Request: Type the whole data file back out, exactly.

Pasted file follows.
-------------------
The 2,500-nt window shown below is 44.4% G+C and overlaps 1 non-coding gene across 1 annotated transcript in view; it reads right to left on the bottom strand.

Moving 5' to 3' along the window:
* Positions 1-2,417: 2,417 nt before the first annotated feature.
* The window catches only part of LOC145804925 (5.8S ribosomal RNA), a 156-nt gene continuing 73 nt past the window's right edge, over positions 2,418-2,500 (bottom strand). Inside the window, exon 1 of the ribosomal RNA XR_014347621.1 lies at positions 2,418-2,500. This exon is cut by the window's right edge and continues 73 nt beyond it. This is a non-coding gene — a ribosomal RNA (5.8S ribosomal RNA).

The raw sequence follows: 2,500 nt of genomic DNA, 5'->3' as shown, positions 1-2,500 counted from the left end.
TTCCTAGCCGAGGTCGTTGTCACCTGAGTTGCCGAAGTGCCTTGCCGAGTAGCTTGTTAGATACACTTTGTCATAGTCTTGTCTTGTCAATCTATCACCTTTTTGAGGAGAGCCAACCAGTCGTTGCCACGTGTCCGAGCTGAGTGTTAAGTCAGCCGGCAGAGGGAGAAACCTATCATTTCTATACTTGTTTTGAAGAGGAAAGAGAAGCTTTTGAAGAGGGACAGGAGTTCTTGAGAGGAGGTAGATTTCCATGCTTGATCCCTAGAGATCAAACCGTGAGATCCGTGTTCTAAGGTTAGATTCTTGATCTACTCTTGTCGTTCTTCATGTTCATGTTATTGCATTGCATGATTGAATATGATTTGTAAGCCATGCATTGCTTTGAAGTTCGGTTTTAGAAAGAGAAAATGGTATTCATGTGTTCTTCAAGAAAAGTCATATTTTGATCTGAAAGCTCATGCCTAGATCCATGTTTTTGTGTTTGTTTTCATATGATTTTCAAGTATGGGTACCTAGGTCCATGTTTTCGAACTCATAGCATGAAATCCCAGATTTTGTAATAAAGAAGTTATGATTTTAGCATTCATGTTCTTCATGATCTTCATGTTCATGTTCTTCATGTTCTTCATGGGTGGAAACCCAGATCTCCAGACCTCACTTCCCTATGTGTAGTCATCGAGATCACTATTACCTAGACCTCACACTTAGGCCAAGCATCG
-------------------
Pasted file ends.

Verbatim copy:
The 2,500-nt window shown below is 44.4% G+C and overlaps 1 non-coding gene across 1 annotated transcript in view; it reads right to left on the bottom strand.

Moving 5' to 3' along the window:
* Positions 1-2,417: 2,417 nt before the first annotated feature.
* The window catches only part of LOC145804925 (5.8S ribosomal RNA), a 156-nt gene continuing 73 nt past the window's right edge, over positions 2,418-2,500 (bottom strand). Inside the window, exon 1 of the ribosomal RNA XR_014347621.1 lies at positions 2,418-2,500. This exon is cut by the window's right edge and continues 73 nt beyond it. This is a non-coding gene — a ribosomal RNA (5.8S ribosomal RNA).

The raw sequence follows: 2,500 nt of genomic DNA, 5'->3' as shown, positions 1-2,500 counted from the left end.
TTCCTAGCCGAGGTCGTTGTCACCTGAGTTGCCGAAGTGCCTTGCCGAGTAGCTTGTTAGATACACTTTGTCATAGTCTTGTCTTGTCAATCTATCACCTTTTTGAGGAGAGCCAACCAGTCGTTGCCACGTGTCCGAGCTGAGTGTTAAGTCAGCCGGCAGAGGGAGAAACCTATCATTTCTATACTTGTTTTGAAGAGGAAAGAGAAGCTTTTGAAGAGGGACAGGAGTTCTTGAGAGGAGGTAGATTTCCATGCTTGATCCCTAGAGATCAAACCGTGAGATCCGTGTTCTAAGGTTAGATTCTTGATCTACTCTTGTCGTTCTTCATGTTCATGTTATTGCATTGCATGATTGAATATGATTTGTAAGCCATGCATTGCTTTGAAGTTCGGTTTTAGAAAGAGAAAATGGTATTCATGTGTTCTTCAAGAAAAGTCATATTTTGATCTGAAAGCTCATGCCTAGATCCATGTTTTTGTGTTTGTTTTCATATGATTTTCAAGTATGGGTACCTAGGTCCATGTTTTCGAACTCATAGCATGAAATCCCAGATTTTGTAATAAAGAAGTTATGATTTTAGCATTCATGTTCTTCATGATCTTCATGTTCATGTTCTTCATGTTCTTCATGGGTGGAAACCCAGATCTCCAGACCTCACTTCCCTATGTGTAGTCATCGAGATCACTATTACCTAGACCTCACACTTAGGCCAAGCATCG